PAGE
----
Americans are starting to worry about the possibility of Trump's trade war

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  • The University of Michigan's consumer confidence index declined in April, in part due to worries over President Donald Trump's trade policies.
  • 29% of respondents brought up Trump's trade moves - and an overwhelming number of mentions were negative.

President Donald Trump's trade battles are starting to worry the American public.

According to the new University of Michigan consumer confidence survey, more respondents are starting to express concern over the potential effects of Trump's tariffs on metals and Chinese goods.

Richard Curtin, the chief economist for the survey, said in a statement that while overall consumer confidence remains high, the trade issue is starting to weigh on the number.

"Uncertainty surrounding the evolving trade policy has caused many small (and at times inconsistent) changes in expectations," Curtin said. "Spontaneous references to trade policies were made by 29% of all consumers in early April, with nearly all the mentions negative (27% out of 29%)."

The survey also found that consumers who brought up trade as a concern are significantly less enthusiastic about how the economy will perform over the next 12 months than those that didn't mention trade.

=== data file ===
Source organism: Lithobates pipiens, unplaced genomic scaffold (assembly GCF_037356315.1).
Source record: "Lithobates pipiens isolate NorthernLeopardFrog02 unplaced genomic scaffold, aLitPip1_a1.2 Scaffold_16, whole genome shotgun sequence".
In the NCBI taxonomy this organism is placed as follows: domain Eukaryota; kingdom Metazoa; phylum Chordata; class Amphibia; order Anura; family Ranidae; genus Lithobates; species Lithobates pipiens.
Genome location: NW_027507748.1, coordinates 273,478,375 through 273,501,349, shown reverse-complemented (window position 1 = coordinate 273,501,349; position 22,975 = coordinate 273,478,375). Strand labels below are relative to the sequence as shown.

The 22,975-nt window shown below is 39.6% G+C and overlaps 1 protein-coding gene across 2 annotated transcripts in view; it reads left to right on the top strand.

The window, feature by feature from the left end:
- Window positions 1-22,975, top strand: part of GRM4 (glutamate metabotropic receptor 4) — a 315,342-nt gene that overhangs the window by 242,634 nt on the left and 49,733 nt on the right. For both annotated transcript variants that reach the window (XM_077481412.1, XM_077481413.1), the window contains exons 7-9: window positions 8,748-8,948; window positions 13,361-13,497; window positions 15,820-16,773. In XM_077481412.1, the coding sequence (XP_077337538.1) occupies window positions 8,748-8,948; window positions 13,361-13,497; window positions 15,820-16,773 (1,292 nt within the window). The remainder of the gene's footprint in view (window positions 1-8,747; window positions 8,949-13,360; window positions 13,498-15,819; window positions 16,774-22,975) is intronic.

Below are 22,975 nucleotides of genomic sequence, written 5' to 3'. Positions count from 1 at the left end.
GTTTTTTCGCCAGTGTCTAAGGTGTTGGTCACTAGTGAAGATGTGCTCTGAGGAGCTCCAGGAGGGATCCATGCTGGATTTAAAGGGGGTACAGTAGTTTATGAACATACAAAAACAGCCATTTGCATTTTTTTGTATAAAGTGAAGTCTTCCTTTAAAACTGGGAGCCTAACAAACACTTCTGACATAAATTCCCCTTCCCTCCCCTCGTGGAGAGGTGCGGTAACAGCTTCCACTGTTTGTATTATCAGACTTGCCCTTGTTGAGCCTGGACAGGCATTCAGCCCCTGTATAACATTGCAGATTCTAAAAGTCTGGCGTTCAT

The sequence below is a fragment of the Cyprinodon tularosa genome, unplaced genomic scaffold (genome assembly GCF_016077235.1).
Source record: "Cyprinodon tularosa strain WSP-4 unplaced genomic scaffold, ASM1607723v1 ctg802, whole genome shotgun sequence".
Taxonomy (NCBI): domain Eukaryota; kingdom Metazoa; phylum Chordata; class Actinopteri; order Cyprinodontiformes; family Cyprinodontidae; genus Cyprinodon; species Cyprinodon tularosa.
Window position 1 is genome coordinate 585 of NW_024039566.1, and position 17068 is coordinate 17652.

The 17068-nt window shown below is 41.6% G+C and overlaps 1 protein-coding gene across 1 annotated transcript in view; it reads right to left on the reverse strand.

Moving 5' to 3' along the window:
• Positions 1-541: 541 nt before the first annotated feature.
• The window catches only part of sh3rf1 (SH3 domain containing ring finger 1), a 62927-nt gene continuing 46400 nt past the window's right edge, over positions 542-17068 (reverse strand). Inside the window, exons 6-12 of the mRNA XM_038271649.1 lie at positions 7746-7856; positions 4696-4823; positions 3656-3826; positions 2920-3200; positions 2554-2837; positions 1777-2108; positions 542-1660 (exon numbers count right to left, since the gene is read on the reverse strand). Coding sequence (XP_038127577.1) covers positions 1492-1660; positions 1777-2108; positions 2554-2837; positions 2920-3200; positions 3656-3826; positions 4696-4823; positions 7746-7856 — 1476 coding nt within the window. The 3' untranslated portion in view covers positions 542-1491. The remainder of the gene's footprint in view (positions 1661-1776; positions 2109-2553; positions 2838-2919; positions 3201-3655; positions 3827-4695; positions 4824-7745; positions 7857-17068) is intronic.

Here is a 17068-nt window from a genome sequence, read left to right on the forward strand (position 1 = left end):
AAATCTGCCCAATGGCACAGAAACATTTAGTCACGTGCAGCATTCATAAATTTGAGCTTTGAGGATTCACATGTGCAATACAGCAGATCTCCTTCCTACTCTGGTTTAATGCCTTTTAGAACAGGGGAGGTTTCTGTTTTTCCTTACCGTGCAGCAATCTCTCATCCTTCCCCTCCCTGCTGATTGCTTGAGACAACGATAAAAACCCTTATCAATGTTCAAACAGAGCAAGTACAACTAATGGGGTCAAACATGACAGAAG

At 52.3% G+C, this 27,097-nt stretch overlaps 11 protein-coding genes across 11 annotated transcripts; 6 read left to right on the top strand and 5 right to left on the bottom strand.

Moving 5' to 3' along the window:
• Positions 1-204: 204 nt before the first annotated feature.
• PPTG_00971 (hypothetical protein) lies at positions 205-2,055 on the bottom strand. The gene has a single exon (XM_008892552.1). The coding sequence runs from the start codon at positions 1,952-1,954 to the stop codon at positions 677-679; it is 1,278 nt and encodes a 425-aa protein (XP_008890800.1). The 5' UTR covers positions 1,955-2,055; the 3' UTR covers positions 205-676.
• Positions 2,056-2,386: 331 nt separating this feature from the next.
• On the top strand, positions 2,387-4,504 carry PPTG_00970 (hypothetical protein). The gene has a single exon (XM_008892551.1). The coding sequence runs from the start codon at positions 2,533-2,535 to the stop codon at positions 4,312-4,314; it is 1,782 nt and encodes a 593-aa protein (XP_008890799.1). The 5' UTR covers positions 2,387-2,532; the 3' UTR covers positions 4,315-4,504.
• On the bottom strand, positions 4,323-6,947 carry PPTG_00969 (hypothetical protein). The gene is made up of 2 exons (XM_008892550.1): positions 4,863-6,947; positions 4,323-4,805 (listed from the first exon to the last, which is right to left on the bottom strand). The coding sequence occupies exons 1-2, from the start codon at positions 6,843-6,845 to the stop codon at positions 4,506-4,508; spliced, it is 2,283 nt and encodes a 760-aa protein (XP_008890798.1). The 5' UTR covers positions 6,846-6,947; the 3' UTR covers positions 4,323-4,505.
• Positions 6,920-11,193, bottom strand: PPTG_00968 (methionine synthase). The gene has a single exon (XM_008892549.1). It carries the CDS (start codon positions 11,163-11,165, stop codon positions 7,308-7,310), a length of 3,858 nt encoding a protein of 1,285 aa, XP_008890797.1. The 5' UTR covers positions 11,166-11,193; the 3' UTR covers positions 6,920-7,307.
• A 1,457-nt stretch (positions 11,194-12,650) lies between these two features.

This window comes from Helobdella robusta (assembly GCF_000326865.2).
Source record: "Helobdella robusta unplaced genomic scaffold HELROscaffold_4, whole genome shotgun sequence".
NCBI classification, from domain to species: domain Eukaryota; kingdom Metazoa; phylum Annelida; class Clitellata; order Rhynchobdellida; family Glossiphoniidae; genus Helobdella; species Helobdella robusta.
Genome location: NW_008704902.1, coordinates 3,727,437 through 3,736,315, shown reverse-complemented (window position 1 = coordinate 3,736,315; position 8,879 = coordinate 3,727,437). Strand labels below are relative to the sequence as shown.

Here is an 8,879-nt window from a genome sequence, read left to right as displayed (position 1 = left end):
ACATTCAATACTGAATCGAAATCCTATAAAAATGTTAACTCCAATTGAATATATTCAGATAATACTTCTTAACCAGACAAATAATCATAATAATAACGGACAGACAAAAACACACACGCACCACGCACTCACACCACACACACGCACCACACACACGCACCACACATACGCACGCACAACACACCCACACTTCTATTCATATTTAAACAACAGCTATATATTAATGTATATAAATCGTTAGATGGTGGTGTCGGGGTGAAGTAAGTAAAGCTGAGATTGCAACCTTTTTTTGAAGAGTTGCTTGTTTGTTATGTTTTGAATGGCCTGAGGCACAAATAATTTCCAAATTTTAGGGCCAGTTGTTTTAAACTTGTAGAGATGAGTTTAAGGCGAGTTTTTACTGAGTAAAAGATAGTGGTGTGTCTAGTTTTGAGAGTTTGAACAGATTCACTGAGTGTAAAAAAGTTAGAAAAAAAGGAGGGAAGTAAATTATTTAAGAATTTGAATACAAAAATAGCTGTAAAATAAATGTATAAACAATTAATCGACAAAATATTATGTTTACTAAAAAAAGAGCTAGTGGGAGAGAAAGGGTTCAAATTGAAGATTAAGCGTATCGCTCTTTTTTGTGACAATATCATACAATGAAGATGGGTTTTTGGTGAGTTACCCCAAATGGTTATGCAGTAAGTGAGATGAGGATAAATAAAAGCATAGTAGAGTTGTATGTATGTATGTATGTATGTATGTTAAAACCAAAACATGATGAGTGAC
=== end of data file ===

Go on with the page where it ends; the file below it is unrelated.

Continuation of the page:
"The Expectations Index was just 64.2 among those who made negative comments about trade policies, while among those who made no mention of trade policies, the Expectations Index was 93.9, a substantial difference," Curtin said.

Many economists share these same fears, since tariffs have been shown to generally push up prices and depress economic activity. A report released Thursday by the conservative-leaning Tax Foundation found that Trump's tariffs would shave 0.1% off US GDP and cost 79,000 American jobs over time.

Tariffs push up the prices of imports in an effort to push businesses toward domestic-made products. Since those domestic goods are already more expensive than tariff-free imports, businesses either have to eat the cost or pass it on to consumers.

"Consumers who negatively mentioned trade policies also anticipated that the year-ahead inflation rate would be 0.4 percentage points higher than among those who did not spontaneously mention Trump's trade policies; there was a differential of 0.2 percentage points for long term inflation expectations," Curtin said.

Daniel Silver, an economist at JPMorgan, said the slide in the index is not surprising, especially considering the recent stock market swoon that followed Trump's trade announcements.

"This disappointed relative to expectations, but some softening in sentiment is not too shocking given the weakening in equity markets over the past few months as well as what seems to be a string of negative headlines in the news," Silver said.

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